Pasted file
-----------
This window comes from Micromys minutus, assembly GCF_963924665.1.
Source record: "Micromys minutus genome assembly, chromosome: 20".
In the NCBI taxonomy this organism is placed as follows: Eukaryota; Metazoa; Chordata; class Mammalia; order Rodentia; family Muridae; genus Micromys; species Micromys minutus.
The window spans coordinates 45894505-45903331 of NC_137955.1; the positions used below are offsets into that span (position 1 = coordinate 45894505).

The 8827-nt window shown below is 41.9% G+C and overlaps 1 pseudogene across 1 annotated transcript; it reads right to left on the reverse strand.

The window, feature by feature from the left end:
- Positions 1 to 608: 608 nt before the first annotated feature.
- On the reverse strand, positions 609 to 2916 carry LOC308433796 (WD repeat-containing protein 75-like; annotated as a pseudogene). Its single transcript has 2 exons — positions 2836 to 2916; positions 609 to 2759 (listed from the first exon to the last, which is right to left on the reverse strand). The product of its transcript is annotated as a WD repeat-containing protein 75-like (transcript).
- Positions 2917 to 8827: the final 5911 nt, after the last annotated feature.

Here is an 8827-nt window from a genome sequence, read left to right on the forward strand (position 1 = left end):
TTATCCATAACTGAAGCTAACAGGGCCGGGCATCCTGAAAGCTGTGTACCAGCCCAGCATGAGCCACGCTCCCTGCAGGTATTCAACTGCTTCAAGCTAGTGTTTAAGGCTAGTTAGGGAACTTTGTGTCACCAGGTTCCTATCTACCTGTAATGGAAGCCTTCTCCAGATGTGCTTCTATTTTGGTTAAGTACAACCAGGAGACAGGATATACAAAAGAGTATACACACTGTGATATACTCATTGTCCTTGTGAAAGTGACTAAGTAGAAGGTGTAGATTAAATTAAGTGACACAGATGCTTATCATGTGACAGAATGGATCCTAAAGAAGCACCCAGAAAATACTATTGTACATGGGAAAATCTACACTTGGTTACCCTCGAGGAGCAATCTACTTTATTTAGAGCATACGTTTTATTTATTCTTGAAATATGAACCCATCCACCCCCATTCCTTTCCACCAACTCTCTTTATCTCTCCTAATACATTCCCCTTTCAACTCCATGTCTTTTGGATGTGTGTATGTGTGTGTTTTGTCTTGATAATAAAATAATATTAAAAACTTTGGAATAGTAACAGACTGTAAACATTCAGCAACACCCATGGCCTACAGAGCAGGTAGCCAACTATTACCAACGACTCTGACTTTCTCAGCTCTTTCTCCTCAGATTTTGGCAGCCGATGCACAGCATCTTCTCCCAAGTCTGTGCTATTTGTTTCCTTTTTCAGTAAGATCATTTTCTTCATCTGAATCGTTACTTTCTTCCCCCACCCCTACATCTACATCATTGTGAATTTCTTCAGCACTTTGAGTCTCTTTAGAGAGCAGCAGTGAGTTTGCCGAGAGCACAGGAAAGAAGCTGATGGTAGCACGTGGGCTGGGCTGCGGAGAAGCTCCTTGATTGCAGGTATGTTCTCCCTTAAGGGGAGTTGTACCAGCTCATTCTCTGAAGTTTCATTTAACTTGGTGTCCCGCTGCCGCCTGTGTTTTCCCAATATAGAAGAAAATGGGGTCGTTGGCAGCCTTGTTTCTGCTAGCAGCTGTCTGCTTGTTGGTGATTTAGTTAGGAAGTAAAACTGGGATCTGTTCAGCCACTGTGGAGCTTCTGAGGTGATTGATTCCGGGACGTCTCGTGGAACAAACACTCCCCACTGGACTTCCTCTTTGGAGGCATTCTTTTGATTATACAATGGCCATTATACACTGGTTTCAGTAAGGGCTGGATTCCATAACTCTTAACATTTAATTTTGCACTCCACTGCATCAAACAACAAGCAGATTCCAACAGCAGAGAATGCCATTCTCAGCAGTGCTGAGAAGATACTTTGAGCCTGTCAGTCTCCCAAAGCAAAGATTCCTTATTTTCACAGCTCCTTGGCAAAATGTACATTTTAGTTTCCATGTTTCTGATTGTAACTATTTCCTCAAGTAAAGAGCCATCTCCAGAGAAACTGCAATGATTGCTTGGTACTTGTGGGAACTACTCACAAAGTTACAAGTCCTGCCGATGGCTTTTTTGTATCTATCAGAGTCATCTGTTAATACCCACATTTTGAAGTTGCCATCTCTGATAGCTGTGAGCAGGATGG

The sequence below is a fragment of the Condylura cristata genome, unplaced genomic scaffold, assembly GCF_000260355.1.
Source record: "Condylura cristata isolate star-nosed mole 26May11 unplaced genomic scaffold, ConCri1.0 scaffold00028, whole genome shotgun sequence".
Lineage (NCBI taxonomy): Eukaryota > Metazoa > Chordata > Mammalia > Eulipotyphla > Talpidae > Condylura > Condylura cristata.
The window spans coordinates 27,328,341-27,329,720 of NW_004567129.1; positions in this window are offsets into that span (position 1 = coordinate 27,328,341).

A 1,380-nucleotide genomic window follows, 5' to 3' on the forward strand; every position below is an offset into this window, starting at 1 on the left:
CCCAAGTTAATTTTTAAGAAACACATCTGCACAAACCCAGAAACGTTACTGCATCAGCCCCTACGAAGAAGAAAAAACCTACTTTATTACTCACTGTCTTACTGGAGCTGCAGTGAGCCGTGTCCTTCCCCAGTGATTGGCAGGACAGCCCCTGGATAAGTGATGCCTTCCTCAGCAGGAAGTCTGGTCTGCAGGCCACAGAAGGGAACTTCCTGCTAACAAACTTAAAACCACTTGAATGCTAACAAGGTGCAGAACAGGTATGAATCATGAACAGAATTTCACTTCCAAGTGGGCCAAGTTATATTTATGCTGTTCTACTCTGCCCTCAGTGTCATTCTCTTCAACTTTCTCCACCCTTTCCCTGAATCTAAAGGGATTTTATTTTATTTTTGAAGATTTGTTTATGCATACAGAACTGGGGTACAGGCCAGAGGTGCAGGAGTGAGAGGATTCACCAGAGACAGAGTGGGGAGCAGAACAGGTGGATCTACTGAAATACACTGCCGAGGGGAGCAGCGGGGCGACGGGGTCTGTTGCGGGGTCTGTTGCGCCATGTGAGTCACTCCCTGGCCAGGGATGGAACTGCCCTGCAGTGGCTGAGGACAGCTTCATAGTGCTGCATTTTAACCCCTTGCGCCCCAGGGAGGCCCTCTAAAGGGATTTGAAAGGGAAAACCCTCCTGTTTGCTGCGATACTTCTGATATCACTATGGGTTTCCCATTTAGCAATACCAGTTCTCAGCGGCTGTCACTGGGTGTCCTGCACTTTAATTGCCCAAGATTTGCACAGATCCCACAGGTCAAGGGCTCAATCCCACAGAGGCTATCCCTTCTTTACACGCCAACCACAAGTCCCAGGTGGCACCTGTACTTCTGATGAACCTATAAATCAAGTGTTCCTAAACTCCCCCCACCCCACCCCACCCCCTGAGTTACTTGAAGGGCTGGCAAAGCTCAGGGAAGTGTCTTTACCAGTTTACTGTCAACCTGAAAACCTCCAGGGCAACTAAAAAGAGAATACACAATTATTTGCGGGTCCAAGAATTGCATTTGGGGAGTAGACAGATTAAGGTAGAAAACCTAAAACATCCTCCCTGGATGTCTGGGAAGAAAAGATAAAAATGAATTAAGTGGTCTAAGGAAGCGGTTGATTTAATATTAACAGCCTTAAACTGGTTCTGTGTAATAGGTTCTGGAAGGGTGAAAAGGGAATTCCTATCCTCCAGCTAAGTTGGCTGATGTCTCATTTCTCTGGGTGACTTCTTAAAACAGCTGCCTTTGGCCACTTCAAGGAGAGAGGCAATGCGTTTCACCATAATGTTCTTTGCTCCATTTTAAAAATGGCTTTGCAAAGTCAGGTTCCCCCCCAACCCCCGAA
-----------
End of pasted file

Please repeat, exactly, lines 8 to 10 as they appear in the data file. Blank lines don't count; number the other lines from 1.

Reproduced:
- On the reverse strand, positions 609 to 2916 carry LOC308433796 (WD repeat-containing protein 75-like; annotated as a pseudogene). Its single transcript has 2 exons — positions 2836 to 2916; positions 609 to 2759 (listed from the first exon to the last, which is right to left on the reverse strand). The product of its transcript is annotated as a WD repeat-containing protein 75-like (transcript).
- Positions 2917 to 8827: the final 5911 nt, after the last annotated feature.

Here is an 8827-nt window from a genome sequence, read left to right on the forward strand (position 1 = left end):